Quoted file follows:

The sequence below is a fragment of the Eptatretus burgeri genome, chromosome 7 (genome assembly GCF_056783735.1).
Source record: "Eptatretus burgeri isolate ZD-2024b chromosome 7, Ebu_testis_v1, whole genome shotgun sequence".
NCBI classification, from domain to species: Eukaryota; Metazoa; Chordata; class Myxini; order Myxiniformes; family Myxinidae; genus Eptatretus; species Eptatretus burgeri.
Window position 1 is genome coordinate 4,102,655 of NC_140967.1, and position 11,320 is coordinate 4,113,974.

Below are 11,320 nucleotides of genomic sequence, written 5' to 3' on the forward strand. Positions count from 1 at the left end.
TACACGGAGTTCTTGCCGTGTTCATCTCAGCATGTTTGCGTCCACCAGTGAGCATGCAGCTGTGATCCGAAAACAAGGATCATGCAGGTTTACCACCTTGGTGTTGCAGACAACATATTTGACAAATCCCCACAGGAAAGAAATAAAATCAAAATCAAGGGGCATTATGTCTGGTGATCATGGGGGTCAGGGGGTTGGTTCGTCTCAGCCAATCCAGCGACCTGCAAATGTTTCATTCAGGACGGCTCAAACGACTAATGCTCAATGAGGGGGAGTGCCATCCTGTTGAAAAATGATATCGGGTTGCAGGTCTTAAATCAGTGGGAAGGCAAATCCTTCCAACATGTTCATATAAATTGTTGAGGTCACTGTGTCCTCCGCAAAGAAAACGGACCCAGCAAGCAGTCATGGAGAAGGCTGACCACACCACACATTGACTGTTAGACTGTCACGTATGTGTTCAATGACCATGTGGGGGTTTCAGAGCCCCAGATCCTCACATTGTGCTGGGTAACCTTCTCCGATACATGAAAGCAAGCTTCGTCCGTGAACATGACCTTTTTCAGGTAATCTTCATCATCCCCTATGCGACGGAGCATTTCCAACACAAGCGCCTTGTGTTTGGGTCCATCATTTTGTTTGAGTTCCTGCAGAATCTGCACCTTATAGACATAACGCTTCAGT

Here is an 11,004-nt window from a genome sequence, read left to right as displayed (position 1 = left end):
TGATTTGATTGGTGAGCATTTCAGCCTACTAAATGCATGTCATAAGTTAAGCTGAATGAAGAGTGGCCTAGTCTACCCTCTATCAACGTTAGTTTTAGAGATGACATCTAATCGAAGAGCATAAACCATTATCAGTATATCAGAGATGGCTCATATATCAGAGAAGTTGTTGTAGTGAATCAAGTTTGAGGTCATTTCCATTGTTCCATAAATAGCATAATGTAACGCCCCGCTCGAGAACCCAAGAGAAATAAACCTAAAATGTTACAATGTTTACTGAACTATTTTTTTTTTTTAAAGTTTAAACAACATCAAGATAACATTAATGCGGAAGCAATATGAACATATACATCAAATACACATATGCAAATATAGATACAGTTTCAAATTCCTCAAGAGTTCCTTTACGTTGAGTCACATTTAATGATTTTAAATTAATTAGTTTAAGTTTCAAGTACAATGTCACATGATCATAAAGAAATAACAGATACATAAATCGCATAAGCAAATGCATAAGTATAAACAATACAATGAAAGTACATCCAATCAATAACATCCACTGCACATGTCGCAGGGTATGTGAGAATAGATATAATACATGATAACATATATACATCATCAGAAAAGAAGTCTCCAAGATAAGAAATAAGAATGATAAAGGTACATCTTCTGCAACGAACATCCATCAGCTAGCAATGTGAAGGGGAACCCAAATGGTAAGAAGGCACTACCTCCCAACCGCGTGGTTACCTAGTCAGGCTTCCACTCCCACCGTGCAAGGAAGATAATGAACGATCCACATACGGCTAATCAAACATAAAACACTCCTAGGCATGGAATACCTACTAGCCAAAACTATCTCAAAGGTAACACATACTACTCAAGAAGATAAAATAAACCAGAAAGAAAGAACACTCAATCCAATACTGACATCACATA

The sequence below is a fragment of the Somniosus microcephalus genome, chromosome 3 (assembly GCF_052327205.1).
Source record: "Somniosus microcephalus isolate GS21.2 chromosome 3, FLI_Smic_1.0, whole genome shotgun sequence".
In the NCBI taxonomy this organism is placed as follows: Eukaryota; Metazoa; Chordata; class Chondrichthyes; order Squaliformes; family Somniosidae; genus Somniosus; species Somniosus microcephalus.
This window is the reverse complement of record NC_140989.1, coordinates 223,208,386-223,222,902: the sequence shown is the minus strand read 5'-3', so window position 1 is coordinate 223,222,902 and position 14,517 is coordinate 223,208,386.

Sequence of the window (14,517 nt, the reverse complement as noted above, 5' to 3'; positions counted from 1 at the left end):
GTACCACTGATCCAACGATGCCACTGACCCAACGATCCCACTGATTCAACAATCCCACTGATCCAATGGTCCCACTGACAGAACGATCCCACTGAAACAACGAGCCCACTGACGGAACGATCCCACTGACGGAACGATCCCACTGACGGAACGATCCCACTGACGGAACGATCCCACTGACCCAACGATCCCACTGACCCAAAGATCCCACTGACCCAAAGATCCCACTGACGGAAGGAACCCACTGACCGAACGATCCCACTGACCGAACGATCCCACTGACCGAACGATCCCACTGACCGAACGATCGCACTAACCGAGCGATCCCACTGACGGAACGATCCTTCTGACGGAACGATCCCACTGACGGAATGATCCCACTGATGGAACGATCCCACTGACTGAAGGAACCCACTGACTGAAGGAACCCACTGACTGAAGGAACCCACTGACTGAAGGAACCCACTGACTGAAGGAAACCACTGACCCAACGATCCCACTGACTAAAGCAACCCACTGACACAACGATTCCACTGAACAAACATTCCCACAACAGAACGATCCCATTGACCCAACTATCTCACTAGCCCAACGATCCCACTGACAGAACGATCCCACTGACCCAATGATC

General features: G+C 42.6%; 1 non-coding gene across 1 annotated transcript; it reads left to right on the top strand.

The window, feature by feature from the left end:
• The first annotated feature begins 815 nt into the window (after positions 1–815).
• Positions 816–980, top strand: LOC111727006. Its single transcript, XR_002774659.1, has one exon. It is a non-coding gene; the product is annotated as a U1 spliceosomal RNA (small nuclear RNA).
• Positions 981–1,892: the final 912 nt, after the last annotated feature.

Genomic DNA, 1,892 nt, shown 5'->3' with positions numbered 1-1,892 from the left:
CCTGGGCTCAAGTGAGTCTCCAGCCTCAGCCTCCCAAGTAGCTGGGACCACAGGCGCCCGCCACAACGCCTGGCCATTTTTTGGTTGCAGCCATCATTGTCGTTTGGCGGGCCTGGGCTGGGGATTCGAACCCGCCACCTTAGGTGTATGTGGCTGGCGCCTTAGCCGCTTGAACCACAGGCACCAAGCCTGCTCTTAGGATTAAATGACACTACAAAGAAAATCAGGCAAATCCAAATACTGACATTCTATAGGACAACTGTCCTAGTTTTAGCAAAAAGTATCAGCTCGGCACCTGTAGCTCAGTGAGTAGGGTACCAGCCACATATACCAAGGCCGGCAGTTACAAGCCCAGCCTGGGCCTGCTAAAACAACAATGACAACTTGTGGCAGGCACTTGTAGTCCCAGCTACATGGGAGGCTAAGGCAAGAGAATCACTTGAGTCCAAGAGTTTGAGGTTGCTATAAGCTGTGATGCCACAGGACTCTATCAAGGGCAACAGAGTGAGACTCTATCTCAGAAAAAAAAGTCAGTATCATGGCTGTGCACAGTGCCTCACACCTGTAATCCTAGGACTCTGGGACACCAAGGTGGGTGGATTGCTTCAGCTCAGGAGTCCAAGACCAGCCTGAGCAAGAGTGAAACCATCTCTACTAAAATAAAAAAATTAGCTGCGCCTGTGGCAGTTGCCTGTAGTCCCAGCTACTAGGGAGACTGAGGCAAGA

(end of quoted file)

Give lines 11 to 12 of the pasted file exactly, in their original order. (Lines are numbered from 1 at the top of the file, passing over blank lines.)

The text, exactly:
In the NCBI taxonomy this organism is placed as follows: Eukaryota; Metazoa; Chordata; class Chondrichthyes; order Squaliformes; family Somniosidae; genus Somniosus; species Somniosus microcephalus.
This window is the reverse complement of record NC_140989.1, coordinates 223,208,386-223,222,902: the sequence shown is the minus strand read 5'-3', so window position 1 is coordinate 223,222,902 and position 14,517 is coordinate 223,208,386.